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Dr. King explains the relationship between violence and the lack of employment among young people. Dr. King also speaks of the Thanksgiving Fast for Freedom and its efforts to end poverty and hunger.
Meredith Gilbert writes to William Rutherford regarding her termination in January 1968 from employment with SCLC.
This newspaper clipping is one of several full-page "In Memoriam" dedications featured in various newspapers following the assassination of Dr. King. The clippings by the NAACP accompany a letter from the Public Relations Director of the organization to the Reverend Ralph D. Abernathy, newly installed as the head of the SCLC in the aftermath of Dr. King's death.
Guy Dauncey, Chairman of the Human Rights Committee at Nottingham University, offered this request for Dr. King to visit England, in March of 1968. The content, within the letter, placed emphasis on special events surrounding "Human Rights Year 1968", to begin a progressive Civil and Human Rights movement in England.
Dr. King graciously declines Mrs. Bucklin's invitation to speak in Green Lake, Wisconsin under the "auspices" of the American Baptist Convention. Mrs. Bucklin serves as Associate Executive Secretary of the American Baptist Home Mission Society.
Theologian Reinhold Niebuhr regrets that a stroke prevents him from accepting Dr. King's invitation to participate in the Selma-to-Montgomery March and hopes there will be "massive" support.
In this letter, Ms. Sheffey asks Dr. King's permission to use his "I Have a Dream" speech in her upcoming textbook, "Impressions in Asphalt." Ms. Sheffey is a faculty member at Morgan State College, who is working on a textbook of poetry and prose with coworker, Eugenia Collier.
The Joan Daves Agency sends Dr. King a check from Oxford University Press for royalties associated with the reprint of "Letter from Birmingham City Jail" in Alpheus T. Mason's "Free Government in the Making."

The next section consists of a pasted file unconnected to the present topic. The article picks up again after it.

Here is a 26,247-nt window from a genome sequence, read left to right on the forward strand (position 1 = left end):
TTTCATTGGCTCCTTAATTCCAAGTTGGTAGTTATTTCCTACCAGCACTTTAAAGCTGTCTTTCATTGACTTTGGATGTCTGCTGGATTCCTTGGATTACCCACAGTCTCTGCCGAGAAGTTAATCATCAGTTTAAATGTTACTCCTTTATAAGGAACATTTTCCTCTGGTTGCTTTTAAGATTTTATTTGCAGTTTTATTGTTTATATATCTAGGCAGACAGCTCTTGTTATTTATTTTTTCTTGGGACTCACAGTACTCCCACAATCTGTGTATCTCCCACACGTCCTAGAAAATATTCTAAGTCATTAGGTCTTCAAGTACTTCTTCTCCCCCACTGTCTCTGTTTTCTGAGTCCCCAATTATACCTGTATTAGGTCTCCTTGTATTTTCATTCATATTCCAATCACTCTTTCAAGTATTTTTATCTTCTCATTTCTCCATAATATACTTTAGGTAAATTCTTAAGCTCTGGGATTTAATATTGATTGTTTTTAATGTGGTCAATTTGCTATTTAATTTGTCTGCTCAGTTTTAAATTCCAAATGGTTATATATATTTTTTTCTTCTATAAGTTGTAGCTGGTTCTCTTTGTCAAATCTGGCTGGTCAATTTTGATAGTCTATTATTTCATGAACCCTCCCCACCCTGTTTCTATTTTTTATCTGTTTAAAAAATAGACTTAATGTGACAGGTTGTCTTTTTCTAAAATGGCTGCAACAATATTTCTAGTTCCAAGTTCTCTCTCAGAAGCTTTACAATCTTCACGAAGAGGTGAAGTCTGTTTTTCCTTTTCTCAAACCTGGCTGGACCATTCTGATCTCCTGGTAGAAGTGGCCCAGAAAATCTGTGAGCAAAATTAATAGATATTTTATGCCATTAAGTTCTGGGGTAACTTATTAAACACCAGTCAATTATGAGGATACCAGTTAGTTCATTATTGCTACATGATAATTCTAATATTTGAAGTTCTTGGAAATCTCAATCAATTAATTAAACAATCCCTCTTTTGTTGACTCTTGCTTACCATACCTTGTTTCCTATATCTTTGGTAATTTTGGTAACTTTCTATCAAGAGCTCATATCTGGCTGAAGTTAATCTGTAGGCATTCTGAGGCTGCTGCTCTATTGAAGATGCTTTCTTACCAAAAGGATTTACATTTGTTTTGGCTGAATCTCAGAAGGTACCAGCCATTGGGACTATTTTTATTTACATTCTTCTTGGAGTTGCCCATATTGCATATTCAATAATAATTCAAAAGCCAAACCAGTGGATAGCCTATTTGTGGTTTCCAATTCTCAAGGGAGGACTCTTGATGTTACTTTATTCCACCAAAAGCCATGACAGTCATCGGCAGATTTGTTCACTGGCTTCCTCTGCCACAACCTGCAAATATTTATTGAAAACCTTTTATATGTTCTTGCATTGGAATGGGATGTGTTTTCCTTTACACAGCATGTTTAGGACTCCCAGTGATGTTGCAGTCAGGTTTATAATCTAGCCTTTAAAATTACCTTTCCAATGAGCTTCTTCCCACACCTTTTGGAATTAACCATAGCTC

Congressman Thomas C. McGarth writes to Dr. King concerning recent challenges surrounding the seating of the Mississippi Congressional Delegation. McGarth discusses his involvement with the voting process.
Dr. King writes to Rev. Charles William Butler of the Metropolitan Baptist Church to acknowledge receipt of his kind letter concerning moral support. Dr. King references his shock of reading about a vicious attack made by Dr. Jackson accusing him of conspiracy. Stating that numerous friends have suggested that the Reverend sue Jackson, Dr. King expresses his decision to be adherent to his basic philosophy of non-violence.
Anthony Thompson, of Bethany College in Kansas, requests that Dr. King send information concerning his political and world views. Thompson intends to include the information in a program called Choice '68 on campus.
Members of the American Negro Leadership Conference on Africa express their disapproval of South Africa's rule over South West Africa and ask for U.S. intervention.
Anna Gallaspy, Production Director of the Immanuel United Church of Christ in Los Angeles, extends an invitation for Dr. King and members of the SCLC to review their outline of a youth festival pilot program.
American journalist Victor Bernstein details for Redbook why Negroes are still angry in the face of the apparent success of the Civil Rights Movement. He points out that the Movement has enabled many whites to see that integration and equal rights are right, but still knowingly choose to behave as if they are wrong.
In this letter, the secretary asks Joan the status of the Japanese Edition to "Strength To Love", since Dr. King hadn't had the time to write the preface.